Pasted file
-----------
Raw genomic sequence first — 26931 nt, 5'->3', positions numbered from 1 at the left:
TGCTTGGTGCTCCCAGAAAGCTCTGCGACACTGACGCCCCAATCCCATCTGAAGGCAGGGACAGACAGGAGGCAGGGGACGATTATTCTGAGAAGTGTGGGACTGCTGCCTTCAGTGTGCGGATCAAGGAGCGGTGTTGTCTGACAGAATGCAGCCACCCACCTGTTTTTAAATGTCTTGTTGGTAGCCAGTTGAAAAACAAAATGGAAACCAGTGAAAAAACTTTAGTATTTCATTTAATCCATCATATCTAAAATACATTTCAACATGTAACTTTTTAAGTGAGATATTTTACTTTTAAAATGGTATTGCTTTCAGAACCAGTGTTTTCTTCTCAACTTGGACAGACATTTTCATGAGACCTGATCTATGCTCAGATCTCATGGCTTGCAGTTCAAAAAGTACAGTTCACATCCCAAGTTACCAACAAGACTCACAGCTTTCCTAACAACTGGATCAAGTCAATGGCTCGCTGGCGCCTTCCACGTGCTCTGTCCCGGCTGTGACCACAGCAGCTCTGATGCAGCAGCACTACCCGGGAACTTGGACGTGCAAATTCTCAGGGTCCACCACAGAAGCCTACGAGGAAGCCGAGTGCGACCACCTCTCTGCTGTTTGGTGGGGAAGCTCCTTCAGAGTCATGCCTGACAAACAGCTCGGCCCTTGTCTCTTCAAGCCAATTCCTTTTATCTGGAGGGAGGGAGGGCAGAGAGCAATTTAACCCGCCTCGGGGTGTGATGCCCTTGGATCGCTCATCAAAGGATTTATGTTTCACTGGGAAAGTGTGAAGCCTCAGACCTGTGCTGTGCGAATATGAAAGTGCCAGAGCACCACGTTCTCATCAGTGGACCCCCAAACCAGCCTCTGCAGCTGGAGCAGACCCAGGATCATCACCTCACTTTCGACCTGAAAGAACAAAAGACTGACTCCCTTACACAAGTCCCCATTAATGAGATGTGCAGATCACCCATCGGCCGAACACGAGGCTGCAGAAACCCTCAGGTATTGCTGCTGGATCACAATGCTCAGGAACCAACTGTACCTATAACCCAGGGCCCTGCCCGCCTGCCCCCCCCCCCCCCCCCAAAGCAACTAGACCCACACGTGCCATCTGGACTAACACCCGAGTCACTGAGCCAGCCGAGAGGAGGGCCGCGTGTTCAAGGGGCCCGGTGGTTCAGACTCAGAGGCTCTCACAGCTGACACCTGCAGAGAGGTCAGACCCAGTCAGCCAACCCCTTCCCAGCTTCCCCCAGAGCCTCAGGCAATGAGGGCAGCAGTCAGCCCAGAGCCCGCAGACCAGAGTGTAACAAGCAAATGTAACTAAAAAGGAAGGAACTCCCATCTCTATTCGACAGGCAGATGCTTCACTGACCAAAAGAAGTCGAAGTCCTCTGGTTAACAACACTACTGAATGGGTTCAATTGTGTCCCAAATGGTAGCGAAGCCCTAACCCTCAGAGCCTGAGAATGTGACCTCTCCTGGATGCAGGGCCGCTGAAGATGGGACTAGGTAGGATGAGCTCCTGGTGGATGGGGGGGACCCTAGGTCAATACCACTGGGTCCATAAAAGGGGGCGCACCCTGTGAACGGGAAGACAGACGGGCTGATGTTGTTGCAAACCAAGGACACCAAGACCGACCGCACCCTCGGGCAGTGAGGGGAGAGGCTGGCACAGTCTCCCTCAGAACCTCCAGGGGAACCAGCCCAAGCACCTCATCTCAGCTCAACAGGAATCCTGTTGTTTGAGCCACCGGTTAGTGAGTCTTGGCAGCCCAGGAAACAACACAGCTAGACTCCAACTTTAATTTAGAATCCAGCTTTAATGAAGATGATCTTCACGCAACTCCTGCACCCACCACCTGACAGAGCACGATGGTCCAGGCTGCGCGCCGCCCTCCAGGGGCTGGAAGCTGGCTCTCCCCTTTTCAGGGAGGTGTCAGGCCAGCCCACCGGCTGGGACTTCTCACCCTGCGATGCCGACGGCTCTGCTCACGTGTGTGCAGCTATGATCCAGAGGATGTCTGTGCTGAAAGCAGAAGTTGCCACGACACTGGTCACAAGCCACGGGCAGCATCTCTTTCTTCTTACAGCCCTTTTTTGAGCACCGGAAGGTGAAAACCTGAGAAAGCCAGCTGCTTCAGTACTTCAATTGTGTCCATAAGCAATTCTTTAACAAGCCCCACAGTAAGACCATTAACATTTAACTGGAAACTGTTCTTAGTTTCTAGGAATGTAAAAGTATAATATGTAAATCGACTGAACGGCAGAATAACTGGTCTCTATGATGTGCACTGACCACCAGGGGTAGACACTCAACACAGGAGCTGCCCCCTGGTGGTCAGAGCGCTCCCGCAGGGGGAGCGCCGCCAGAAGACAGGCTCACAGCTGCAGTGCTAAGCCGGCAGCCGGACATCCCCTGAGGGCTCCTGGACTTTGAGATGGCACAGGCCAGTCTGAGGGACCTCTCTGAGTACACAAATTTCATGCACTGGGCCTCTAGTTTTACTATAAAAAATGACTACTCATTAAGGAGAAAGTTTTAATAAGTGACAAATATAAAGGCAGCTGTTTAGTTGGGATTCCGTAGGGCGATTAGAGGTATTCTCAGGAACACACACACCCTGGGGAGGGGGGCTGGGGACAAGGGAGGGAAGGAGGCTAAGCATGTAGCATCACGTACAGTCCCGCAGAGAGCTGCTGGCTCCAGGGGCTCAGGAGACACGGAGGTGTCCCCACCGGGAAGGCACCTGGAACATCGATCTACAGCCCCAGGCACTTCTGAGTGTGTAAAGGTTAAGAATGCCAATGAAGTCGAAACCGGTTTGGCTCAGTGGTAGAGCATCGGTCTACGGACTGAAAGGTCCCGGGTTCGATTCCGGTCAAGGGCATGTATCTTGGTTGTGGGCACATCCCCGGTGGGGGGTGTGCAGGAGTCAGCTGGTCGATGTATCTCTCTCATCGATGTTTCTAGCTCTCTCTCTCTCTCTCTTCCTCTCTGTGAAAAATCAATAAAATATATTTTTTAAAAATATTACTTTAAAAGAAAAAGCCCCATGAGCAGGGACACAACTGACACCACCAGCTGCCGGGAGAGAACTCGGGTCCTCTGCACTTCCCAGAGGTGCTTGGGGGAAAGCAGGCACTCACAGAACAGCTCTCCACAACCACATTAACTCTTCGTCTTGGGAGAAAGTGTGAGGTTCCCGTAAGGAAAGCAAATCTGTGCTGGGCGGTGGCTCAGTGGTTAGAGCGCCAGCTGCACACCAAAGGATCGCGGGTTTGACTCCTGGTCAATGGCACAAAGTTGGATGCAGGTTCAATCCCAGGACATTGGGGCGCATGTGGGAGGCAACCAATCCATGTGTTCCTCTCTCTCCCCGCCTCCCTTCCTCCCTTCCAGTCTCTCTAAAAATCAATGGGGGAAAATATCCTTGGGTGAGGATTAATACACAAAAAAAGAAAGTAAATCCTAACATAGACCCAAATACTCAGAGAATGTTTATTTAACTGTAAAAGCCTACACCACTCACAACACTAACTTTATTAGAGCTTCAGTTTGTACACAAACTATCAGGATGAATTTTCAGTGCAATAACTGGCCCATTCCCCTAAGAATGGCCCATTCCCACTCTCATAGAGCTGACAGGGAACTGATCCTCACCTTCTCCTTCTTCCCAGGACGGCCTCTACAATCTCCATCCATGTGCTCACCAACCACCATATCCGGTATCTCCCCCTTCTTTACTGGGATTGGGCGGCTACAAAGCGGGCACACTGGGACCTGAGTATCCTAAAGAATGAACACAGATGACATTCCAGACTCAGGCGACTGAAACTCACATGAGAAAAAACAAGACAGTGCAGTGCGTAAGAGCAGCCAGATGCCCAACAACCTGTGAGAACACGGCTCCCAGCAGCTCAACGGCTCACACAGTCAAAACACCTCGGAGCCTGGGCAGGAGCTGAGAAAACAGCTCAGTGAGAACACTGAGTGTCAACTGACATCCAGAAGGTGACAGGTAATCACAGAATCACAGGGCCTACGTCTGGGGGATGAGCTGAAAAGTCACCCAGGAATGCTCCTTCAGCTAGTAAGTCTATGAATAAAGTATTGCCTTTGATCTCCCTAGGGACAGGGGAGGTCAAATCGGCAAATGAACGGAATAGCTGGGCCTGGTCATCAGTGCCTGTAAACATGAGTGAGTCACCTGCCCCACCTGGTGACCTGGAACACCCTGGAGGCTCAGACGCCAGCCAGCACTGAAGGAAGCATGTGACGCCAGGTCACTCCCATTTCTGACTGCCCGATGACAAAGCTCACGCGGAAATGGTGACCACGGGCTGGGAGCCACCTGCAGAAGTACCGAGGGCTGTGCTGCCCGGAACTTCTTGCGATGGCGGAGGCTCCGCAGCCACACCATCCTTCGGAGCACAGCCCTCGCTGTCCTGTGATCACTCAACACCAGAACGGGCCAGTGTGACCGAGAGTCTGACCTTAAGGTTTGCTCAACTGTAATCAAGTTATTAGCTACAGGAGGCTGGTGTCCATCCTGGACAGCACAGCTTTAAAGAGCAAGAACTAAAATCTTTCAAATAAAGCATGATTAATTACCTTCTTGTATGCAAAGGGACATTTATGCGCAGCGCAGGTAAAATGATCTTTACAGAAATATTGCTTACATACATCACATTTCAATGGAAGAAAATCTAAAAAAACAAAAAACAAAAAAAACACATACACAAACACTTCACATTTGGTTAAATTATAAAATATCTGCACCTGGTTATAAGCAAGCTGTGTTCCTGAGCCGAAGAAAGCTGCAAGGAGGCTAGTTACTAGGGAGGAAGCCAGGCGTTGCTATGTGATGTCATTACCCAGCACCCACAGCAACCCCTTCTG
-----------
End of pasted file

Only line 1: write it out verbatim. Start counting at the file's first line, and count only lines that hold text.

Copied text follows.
Raw genomic sequence first — 26931 nt, 5'->3', positions numbered from 1 at the left: